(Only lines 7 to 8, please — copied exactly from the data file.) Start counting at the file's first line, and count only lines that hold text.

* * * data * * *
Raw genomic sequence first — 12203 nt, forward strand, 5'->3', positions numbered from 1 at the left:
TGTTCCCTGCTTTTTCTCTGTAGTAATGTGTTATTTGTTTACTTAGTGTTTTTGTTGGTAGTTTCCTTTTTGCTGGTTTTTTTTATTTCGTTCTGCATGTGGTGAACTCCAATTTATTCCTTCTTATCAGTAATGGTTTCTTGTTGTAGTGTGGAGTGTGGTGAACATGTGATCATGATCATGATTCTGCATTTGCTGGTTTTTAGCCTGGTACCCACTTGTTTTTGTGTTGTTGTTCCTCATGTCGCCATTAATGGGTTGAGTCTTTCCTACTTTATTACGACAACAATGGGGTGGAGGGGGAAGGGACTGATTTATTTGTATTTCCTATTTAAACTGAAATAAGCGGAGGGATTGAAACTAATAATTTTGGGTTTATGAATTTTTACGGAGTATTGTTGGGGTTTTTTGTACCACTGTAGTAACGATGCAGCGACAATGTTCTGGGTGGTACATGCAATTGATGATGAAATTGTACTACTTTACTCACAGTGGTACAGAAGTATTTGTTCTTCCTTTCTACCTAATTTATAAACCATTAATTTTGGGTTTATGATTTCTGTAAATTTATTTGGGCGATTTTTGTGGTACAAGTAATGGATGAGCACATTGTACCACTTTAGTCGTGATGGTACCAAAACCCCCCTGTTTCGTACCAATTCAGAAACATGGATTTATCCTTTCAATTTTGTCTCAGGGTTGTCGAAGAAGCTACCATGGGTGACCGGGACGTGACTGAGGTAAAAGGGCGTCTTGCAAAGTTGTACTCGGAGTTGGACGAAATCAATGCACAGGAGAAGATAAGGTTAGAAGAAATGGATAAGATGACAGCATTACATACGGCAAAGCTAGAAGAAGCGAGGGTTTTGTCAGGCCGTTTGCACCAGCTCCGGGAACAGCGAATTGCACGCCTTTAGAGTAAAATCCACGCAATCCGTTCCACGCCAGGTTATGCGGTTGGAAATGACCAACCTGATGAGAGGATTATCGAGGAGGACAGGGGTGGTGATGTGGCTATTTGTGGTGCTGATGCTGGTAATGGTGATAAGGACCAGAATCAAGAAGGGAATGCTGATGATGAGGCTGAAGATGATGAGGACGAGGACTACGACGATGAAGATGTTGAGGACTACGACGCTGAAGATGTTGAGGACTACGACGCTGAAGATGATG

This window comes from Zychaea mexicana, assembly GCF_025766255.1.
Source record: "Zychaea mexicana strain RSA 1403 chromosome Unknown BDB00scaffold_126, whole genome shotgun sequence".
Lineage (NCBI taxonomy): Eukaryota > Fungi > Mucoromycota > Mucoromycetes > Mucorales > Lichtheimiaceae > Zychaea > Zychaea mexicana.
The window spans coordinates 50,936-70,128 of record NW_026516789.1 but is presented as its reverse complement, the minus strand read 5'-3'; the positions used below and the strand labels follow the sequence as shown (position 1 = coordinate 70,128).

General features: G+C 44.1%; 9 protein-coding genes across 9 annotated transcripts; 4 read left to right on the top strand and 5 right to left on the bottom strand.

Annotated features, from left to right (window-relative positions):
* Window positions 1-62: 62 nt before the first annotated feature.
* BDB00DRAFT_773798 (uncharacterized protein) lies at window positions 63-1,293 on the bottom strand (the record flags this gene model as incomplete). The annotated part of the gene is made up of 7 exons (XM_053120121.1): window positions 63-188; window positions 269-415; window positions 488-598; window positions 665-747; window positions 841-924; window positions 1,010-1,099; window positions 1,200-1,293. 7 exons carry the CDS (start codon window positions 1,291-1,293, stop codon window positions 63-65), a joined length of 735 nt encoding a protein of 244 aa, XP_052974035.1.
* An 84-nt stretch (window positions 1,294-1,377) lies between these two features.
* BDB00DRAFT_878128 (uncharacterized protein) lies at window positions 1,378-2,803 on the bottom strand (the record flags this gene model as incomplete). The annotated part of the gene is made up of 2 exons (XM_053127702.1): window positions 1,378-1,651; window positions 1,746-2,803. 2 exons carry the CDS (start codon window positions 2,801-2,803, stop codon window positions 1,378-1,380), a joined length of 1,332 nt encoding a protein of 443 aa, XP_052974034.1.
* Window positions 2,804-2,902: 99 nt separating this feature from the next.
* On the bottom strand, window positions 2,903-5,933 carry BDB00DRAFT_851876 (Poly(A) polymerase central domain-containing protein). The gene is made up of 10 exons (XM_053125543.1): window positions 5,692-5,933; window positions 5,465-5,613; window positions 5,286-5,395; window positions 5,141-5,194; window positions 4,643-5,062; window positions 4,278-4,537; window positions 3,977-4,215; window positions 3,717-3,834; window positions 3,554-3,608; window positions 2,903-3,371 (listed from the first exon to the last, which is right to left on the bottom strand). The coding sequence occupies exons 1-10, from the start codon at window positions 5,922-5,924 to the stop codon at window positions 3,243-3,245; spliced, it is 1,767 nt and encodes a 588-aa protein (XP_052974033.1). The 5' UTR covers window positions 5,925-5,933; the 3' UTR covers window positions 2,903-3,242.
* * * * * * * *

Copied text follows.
General features: G+C 44.1%; 9 protein-coding genes across 9 annotated transcripts; 4 read left to right on the top strand and 5 right to left on the bottom strand.

Annotated features, from left to right (window-relative positions):